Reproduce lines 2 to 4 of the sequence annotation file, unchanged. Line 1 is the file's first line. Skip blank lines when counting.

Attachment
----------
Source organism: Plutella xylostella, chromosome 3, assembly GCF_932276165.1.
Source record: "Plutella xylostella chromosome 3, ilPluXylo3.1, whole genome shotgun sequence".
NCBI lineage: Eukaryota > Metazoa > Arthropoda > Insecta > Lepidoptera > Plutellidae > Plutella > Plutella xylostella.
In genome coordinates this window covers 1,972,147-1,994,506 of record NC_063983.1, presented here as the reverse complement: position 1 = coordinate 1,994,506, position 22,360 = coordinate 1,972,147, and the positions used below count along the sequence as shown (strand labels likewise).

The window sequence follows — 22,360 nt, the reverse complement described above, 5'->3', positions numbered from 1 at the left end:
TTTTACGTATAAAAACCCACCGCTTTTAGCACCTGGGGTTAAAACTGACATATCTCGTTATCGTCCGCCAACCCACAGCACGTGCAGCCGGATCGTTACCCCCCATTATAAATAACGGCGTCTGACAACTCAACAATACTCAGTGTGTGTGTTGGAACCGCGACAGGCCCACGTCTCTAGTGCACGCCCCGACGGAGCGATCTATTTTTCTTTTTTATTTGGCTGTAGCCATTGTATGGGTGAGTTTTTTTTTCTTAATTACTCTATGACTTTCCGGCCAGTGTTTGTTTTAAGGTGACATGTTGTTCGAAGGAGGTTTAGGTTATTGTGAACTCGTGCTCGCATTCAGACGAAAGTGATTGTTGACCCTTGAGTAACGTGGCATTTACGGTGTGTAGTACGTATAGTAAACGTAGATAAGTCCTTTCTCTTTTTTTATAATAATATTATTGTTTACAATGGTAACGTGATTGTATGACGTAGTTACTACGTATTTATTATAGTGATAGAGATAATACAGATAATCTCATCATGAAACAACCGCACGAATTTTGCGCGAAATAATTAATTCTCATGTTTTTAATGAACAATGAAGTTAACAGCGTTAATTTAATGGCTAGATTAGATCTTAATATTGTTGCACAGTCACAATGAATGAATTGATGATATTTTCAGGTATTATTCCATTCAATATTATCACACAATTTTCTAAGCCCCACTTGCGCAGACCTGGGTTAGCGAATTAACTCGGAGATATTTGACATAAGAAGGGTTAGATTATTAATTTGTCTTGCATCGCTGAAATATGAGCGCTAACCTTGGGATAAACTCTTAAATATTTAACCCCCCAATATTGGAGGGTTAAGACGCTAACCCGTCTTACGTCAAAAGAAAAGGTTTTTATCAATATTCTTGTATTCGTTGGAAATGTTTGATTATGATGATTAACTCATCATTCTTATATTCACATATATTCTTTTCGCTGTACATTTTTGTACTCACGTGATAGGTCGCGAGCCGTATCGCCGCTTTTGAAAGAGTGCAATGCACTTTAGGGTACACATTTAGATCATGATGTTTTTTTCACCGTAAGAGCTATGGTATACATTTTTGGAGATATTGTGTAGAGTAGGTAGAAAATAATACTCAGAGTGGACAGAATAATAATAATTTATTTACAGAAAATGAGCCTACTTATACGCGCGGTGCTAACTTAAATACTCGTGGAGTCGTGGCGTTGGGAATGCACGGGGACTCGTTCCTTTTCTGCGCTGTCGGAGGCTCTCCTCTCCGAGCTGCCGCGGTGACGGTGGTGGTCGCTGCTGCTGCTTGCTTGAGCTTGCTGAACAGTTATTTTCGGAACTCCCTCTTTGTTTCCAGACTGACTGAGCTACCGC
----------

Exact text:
Source record: "Plutella xylostella chromosome 3, ilPluXylo3.1, whole genome shotgun sequence".
NCBI lineage: Eukaryota > Metazoa > Arthropoda > Insecta > Lepidoptera > Plutellidae > Plutella > Plutella xylostella.
In genome coordinates this window covers 1,972,147-1,994,506 of record NC_063983.1, presented here as the reverse complement: position 1 = coordinate 1,994,506, position 22,360 = coordinate 1,972,147, and the positions used below count along the sequence as shown (strand labels likewise).